Look for the simplest solutions that help organize and secure your networks, resources, and employees. For instance, when doing network security, look for solutions that work with networks, not with resources / servers. When securing data-at-rest, that’s the time to be able to work with servers – physical or virtual – and the resources that they host. Look for solutions that do one thing with simplicity, elegance, and transparency. Your overall architecture will be a lego-structure of solutions which address different requirements without huge overlaps. The ability to use abstract thought to plan your security arrangements is invaluable here – a practical approach will save you time and money until the first breach costs you a huge packet and makes you go back to the drawing board!

Second, empower.

It’s so easy for us to forget that employees are human beings, not mechanical objects. Because an organization has so many areas where they cannot control their employee actions, employees will always end up with power. To recognize this reality and pro-actively empower employees in a sensible manner gives businesses a better chance of ensuring they aren’t cracked wide open by the maverick actions of their employees. For instance, some organizations fear and bar BYOD – this does not mean that BYOD does not happen on their premises. A little planning allows IT to select BYOD mechanisms that are sensible and yet limit the risk involved.

Third, strike the balance.

Organizations – especially in the enterprise segment – tend to be large and have many disparate departments, sections, units… A uniform data security policy or IT policy across all segments is much harder to achieve. This is precisely why regulations for compliance (like PCI-DSS) are so carefully written, and allow for different forms of implementation, because such regulation itself is to be imposed on industries with companies of all shapes and sizes. We would suggest that businesses create uniform policies, but focus more on the requirements (what is to be achieved) than the instructions (how it is to be achieved). For instance, we hear of large corporates with ‘renegade’ teams hosting on AWS without consulting their superiors, just because IT responds so slowly to individual requests. Far better to legalise these deployments but put pressure on departments to ensure that such deployments conform to the mandated requirements, even if they don’t follow the instructions of “Use only our private cloud!”.

Understand Security in Cloud + DataCenter better

You can read more of our articles (link to blog) or better still, contact us today! Email us at info@ciphergraph.com – we have what it takes to help you make sense of this treacherous game of shadows.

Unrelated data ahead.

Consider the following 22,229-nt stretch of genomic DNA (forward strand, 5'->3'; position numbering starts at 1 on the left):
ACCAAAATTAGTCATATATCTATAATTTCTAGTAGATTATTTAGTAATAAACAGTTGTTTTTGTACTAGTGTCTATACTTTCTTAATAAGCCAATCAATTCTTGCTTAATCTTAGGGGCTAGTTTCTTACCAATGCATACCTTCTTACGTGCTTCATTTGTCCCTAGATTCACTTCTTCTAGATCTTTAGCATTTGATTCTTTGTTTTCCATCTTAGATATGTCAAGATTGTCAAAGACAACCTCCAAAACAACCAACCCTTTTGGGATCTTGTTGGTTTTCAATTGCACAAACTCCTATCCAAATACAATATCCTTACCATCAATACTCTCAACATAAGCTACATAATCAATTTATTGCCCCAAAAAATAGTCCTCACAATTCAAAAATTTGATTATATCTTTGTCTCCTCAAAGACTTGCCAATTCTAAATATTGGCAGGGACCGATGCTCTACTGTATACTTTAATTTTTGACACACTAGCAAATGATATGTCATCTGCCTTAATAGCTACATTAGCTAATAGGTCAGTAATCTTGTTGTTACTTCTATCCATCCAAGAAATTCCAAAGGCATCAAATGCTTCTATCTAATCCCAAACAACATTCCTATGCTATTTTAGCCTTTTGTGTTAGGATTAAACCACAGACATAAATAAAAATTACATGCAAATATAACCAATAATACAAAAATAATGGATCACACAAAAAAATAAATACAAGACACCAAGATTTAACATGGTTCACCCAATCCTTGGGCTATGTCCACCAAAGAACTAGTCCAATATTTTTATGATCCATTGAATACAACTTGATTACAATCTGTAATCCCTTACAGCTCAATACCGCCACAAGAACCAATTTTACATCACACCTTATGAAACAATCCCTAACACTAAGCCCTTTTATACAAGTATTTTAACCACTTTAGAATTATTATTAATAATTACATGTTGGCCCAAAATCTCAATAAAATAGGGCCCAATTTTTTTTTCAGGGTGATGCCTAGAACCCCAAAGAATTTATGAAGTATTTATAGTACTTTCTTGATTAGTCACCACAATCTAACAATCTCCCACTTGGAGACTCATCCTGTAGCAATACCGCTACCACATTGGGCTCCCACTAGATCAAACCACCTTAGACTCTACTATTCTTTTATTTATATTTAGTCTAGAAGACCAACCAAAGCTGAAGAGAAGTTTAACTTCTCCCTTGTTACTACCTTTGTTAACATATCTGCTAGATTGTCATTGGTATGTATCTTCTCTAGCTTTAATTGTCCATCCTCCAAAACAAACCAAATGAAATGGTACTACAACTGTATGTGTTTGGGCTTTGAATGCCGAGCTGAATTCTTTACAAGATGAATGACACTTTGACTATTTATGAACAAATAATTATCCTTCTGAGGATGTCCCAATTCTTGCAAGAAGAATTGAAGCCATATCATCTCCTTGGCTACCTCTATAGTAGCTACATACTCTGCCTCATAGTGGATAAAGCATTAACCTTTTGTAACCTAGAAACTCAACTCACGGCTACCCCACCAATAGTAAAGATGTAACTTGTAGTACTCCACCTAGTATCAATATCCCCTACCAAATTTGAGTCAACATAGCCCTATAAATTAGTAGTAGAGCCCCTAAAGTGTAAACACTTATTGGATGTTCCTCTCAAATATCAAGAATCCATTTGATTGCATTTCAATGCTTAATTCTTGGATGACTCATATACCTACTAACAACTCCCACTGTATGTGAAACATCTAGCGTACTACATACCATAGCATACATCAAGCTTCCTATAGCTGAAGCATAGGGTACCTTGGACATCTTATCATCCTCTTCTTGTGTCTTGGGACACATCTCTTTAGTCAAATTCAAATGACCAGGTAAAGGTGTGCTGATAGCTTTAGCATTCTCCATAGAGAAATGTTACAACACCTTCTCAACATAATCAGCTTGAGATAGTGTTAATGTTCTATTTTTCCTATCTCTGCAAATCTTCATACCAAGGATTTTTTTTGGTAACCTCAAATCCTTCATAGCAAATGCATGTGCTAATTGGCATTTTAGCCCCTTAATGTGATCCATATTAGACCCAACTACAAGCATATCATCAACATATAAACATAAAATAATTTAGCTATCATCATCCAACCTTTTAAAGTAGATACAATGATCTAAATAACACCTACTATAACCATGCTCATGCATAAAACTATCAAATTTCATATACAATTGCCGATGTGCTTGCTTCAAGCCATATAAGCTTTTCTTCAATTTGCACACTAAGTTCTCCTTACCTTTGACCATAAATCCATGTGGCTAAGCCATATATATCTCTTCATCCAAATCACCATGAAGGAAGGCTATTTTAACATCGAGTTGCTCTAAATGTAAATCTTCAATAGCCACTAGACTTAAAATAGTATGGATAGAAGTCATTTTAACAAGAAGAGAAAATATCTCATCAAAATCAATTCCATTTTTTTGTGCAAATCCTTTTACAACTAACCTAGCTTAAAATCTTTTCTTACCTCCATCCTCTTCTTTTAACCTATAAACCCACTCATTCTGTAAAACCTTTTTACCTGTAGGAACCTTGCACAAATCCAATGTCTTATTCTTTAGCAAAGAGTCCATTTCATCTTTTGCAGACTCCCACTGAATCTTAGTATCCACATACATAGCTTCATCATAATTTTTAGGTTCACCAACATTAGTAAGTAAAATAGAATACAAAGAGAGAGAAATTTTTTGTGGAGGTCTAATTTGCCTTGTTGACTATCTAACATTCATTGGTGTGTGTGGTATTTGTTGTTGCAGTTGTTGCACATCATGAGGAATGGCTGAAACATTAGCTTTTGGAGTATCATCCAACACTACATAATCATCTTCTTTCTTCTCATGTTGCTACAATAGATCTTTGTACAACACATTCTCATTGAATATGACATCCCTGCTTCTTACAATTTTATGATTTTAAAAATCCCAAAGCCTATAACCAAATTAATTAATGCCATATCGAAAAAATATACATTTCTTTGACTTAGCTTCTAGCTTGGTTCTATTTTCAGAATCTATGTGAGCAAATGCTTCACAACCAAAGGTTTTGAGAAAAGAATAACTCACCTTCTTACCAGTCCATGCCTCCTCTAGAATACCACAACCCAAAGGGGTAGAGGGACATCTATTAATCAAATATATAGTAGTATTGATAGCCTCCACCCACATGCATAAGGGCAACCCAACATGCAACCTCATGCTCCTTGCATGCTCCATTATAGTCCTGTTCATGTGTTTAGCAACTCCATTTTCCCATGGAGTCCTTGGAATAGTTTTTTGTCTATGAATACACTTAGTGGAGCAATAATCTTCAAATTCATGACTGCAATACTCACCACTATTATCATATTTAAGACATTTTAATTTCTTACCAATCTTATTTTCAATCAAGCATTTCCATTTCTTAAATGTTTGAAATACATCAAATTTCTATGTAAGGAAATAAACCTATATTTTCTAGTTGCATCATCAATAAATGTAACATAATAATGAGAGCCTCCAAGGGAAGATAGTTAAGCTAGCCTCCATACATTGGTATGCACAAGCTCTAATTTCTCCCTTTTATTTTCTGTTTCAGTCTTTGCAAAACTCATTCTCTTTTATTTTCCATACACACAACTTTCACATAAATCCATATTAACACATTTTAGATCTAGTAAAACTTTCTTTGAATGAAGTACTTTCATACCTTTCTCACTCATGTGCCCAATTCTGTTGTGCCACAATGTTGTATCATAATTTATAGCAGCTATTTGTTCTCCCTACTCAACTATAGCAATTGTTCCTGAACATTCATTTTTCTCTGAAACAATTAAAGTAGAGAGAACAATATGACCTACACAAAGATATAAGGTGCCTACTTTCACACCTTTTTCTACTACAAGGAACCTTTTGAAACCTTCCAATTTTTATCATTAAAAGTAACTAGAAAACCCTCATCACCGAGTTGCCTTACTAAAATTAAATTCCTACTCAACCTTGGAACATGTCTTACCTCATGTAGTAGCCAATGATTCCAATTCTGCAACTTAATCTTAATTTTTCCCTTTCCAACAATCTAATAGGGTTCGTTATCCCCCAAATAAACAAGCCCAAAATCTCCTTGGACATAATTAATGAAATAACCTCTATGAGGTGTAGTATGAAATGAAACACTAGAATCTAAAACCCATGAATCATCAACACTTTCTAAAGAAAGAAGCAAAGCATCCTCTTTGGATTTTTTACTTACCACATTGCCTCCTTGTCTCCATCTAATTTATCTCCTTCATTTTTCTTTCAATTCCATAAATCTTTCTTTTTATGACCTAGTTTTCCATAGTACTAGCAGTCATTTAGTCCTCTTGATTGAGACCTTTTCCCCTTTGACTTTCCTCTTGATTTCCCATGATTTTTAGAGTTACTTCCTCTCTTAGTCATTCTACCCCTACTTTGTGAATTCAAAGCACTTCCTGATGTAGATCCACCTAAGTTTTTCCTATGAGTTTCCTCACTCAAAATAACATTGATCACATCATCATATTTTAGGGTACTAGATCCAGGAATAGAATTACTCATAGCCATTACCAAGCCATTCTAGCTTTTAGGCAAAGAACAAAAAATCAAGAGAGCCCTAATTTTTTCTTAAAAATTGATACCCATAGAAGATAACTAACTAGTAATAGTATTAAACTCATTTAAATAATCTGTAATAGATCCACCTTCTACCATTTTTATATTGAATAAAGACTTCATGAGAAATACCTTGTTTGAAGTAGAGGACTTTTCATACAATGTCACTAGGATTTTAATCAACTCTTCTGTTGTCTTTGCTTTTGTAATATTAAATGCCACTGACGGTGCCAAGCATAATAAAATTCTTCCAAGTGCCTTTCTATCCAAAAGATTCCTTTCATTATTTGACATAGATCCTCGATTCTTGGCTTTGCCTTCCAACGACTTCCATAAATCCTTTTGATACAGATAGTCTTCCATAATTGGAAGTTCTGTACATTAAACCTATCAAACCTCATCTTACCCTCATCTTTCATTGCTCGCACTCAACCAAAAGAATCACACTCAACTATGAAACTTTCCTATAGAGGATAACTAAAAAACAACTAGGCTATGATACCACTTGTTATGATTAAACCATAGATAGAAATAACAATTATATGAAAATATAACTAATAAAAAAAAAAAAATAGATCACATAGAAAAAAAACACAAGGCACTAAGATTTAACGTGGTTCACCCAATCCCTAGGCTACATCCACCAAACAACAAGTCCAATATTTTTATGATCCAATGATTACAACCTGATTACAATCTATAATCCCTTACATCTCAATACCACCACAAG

Your business is already secure. Or is it?

The Illusion of Security

A common response we hear from companies is, “Our installation is already secure”. Another “Nobody can intercept our traffic, so its secure”. Another, “This kind of security is a solved problem”. At this point, we ask them for a description of the solution that they currently use to protect their cloud or datacenter deployment. And the answers are often stunning! Sample this “I open up ports for end users manually, it doesn’t matter if I have to work in the middle of the night to do this”. “We use SSL, so nobody can hijack our traffic”. “We use <some random security appliance with a thousand features thrown together haphazardly> to protect our network and do remote access”.

The reality isn’t as pretty

All of these have one thing in common – a perception of security which allows your business to rest easy. Until that fateful breach which takes advantage of the holes in your security that you just haven’t noticed! Manual port configuration and manipulation of firewall rules requires your IT to work overtime, which makes it harder for them to do a good job of proactive monitoring of security threats. SSL security or other means of encrypting traffic do not protect against attacks targeted at the endpoints exposed by your applications and services. Security appliances with a thousand features and a thousand blades don’t just do everything, they do everything rather poorly.

Manual Firewall Tinkering

Its obvious why manual firewall configuration is a bad thing – it is opaque, hard to manage, incredibly error prone and requires excessive IT effort. From our own experience, we hear of IT admins who discover ports left open 6 months after the need for them has ended. Firewalls and firewall-rules are not setup with the intent for ad-hoc permissions, they are set up so that only the services and applications you really need to expose are exposed.

SSL Security and Encrypted Traffic

AlertLogic writes in its State of Cloud Security bulletin (read here).